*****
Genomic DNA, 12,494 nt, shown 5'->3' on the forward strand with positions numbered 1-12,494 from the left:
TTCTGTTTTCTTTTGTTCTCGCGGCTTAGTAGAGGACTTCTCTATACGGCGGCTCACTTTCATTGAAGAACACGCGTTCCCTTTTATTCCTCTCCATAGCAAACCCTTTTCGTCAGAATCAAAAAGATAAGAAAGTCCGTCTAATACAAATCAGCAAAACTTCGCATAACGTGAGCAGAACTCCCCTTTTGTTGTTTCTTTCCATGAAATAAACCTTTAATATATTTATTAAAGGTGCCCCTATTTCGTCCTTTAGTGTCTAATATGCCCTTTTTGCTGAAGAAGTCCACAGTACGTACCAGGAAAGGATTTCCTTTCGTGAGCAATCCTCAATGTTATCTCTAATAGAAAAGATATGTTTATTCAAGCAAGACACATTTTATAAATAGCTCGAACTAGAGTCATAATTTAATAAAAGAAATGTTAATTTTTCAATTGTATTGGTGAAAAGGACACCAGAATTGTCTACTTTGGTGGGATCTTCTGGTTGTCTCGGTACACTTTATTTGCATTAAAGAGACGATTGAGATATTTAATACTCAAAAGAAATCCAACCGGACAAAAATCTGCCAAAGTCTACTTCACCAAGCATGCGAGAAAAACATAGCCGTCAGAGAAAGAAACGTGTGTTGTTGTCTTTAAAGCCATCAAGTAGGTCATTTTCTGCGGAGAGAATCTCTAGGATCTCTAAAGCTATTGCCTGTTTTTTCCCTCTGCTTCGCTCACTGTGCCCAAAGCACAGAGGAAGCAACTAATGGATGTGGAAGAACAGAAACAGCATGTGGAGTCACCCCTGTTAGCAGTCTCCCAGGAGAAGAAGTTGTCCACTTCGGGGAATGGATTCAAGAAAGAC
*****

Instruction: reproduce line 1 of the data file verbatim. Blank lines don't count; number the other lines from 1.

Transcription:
Genomic DNA, 12,494 nt, shown 5'->3' on the forward strand with positions numbered 1-12,494 from the left: